Freedom Folks

Thursday, April 06, 2006

Critics: Immigration bill would target employers, workers

This is truly the biggest problem facing immigration reform, whining puling business owners...

CONCORD, N.H. --Representatives of labor and business groups picked apart a bill Tuesday that requires employers to tell the state if they hire aliens and face up to $2,500 a day in fines if they don't comply with labor laws, including knowingly hiring illegal immigrants.
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The intent of the bill, which was introduced and passed in the Senate, is to penalize employers who take advantage of undocumented workers by paying them lower wages and denying them benefits, such as health care, said Sen. Majority Leader Robert Clegg, R-Hudson.

But labor and business leaders, testifying at a House committee hearing, questioned the need for the legislation when state law already mentions a $1,000 fine per day for employers who knowingly hire illegal immigrants.

Plus, they said, the bill could hurt employers and workers alike. It would require employers to try to verify if a worker is an alien -- something they say they aren't equipped to do -- and it would result in workplace discrimination, they said. *snip*

Ulery noted the bill says that if an employer files a statement with the state Labor Department on alien-employee status and has made a "good faith effort" to comply with the law, then the employer shall not be liable for fines.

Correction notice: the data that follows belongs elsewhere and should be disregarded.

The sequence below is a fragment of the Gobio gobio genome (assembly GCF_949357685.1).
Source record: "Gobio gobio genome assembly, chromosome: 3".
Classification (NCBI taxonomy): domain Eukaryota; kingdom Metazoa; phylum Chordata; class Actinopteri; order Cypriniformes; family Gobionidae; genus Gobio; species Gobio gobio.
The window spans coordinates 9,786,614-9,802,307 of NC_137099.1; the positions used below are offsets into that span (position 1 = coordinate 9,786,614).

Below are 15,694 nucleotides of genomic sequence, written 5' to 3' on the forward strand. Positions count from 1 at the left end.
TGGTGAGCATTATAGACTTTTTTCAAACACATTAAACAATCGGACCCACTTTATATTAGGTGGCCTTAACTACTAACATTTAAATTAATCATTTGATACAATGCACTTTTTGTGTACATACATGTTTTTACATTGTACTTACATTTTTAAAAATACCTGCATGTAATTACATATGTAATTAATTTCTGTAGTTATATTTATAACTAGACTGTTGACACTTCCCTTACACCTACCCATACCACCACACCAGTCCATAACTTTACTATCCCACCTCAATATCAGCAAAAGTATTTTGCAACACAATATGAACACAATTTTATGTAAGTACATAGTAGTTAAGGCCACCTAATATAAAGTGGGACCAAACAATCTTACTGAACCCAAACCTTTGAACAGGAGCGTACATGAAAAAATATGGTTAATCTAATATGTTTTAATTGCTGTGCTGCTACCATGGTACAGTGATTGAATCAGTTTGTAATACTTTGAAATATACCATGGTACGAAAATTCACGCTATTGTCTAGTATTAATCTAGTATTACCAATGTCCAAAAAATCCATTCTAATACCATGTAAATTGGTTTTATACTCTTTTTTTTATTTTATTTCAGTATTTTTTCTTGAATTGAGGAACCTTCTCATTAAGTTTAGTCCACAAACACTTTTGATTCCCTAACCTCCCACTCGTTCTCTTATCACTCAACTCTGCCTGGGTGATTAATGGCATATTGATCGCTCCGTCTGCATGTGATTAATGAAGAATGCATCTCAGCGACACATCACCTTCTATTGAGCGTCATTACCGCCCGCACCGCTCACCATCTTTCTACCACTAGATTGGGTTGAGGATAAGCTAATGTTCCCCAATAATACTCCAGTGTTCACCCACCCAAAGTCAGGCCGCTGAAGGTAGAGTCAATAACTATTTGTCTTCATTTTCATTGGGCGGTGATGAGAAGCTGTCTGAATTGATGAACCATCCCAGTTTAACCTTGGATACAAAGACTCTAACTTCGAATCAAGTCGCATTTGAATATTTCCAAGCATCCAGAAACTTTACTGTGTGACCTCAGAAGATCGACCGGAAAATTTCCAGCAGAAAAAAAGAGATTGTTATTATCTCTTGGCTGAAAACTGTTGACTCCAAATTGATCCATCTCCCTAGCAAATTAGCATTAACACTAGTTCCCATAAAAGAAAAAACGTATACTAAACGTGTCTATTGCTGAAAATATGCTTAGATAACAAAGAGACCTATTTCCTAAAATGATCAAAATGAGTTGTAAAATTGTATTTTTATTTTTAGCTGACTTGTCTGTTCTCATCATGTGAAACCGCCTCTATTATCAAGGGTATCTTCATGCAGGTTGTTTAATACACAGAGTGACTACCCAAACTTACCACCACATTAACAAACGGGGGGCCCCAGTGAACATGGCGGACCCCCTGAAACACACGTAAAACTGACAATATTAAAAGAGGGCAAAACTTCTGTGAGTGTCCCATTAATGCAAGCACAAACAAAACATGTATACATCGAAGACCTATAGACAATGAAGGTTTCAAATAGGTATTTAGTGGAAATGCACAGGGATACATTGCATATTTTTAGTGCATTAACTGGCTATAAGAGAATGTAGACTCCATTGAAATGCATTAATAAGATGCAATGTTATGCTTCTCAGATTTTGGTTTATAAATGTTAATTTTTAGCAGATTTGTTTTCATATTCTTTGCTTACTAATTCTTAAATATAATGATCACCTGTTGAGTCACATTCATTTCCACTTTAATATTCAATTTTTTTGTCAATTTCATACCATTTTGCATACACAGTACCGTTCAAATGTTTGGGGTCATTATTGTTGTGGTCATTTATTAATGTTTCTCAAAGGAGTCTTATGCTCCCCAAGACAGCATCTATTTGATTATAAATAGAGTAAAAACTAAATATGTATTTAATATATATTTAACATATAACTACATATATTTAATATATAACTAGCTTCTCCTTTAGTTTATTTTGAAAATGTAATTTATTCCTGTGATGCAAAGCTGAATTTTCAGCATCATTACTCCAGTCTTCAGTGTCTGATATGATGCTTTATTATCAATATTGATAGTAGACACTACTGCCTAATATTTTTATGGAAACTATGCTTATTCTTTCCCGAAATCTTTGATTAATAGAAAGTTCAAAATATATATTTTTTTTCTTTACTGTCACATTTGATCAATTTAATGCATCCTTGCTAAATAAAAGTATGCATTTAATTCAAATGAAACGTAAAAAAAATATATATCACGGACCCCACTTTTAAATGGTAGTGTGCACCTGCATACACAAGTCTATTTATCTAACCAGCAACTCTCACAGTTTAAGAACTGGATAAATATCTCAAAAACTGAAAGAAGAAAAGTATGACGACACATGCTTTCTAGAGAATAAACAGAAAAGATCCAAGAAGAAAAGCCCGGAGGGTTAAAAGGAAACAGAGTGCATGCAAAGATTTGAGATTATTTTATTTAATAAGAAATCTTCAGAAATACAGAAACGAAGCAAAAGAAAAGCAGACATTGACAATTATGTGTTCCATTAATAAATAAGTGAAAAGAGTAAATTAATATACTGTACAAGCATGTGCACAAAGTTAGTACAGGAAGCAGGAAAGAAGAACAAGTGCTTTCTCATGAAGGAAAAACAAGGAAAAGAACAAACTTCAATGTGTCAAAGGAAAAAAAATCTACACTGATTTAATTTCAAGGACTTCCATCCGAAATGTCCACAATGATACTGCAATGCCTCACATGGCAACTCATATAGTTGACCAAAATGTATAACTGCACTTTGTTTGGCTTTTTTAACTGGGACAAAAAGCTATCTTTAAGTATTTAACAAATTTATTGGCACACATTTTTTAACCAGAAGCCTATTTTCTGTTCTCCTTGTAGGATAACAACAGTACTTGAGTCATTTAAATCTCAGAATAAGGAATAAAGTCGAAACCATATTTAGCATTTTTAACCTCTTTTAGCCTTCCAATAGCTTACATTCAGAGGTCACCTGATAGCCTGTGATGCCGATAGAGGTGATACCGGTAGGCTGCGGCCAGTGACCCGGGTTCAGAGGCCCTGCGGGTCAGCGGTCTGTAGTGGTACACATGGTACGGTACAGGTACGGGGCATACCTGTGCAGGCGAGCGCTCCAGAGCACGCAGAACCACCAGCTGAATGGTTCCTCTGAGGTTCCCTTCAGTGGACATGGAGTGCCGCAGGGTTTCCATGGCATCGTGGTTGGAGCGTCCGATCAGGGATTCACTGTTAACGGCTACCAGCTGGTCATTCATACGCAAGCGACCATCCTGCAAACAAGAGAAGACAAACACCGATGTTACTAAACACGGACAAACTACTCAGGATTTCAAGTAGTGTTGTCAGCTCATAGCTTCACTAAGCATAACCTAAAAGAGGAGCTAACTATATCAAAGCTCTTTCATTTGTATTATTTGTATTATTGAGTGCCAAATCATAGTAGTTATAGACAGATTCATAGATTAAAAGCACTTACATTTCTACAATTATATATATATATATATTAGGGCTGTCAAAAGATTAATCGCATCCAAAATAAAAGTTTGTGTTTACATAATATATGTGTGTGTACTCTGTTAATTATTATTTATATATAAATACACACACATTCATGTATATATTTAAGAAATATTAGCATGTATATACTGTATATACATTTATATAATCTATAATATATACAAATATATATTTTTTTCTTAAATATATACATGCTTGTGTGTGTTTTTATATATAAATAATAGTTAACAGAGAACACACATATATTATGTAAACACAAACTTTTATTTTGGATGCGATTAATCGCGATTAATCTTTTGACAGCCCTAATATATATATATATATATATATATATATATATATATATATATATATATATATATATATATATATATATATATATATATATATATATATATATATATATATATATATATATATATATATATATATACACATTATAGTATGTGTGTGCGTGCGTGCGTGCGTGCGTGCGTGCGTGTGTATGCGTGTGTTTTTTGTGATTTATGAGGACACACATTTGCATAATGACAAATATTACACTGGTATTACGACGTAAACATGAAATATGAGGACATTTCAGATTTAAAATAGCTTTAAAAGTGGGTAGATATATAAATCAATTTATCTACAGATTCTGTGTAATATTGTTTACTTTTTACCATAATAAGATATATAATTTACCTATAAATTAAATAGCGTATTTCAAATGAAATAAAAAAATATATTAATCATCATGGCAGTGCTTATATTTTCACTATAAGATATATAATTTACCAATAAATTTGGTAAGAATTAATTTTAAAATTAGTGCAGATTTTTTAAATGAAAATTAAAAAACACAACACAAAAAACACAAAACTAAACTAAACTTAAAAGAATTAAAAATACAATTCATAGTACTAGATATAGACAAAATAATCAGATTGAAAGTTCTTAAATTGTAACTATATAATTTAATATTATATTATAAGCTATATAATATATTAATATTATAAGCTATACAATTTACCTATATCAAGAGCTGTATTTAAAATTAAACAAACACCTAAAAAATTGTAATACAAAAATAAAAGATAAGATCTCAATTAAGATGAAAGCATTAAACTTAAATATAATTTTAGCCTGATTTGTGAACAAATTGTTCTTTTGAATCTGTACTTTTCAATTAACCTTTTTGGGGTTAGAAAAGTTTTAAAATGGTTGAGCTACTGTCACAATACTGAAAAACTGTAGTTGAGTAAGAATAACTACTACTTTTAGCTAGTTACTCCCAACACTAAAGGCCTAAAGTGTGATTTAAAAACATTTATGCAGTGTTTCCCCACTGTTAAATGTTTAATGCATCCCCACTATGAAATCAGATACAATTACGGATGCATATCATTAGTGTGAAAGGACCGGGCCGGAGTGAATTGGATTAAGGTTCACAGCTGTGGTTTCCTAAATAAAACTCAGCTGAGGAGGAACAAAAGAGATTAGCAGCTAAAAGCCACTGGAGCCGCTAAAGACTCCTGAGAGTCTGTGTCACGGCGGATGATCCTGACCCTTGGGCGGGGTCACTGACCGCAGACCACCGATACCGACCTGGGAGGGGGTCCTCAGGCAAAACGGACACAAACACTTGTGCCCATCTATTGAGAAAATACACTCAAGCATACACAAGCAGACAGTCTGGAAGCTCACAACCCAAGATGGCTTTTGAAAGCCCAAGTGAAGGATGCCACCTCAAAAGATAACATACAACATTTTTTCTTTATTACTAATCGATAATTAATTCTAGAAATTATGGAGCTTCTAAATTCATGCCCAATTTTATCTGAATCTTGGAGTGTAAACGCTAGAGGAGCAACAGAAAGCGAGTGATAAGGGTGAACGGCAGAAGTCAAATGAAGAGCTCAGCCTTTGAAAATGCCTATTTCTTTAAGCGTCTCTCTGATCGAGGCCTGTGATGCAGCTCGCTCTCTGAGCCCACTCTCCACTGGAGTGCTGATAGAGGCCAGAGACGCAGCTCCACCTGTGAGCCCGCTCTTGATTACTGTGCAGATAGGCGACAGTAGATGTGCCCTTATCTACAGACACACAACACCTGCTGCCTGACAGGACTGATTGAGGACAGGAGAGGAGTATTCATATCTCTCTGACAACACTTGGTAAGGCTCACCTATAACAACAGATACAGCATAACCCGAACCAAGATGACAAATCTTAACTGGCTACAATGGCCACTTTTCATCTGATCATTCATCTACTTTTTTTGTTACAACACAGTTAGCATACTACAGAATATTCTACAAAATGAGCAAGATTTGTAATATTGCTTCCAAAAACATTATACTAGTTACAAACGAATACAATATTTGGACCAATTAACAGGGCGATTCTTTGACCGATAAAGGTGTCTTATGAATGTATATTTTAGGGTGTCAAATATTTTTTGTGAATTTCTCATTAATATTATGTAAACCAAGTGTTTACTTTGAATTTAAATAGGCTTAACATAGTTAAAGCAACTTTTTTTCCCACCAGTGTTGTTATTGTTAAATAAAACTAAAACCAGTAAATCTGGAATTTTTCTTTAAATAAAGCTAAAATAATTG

But those testifying against the bill said the term, "good faith effort" wasn't clearly defined. Neither was "alien" or other language, for that matter.

The bill basically makes employers "nervous about hiring legal aliens," testified Randall Drew, an immigration lawyer.

By definition, just about anyone who hires someone for any type of job would have to file a statement with state on whether they hire aliens, testified David Juvet, vice president of the New Hampshire Business and Industry Association.

"If you have the boy next door rake your lawn this fall," you would have to file a statement, Juvet said.

The bill, which is supposed to protect undocumented workers, would have the opposite effect, said Judy Elliott, executive director of the New Hampshire Coalition for Occupational Safety and Health. Businesses would be open to surprise inspections and if undocumented workers are discovered, they would be reported to immigration authorities, according to the bill.
This hysteria is fairly typical for this issue, let's cut through the crap, I happen to have a whining, puling businessperson decoder ring handy...
But I's needs me some slaves. I loves me some slaves. I got to have me some slaves!

Don't take away my slaves!

And y'all can pick up the bill.
This is my favorite line...
"If you have the boy next door rake your lawn this fall," you would have to file a statement, Juvet said.
Nope, no hysteria here, move along please.

Also, are you every bit as sick as I am of the idea of protections for illegal aliens? Especially when these "protections" include protection from being busted for being here illegally?

I think that's ridiculous and these alleged businessfolks should be ashamed of themselves.

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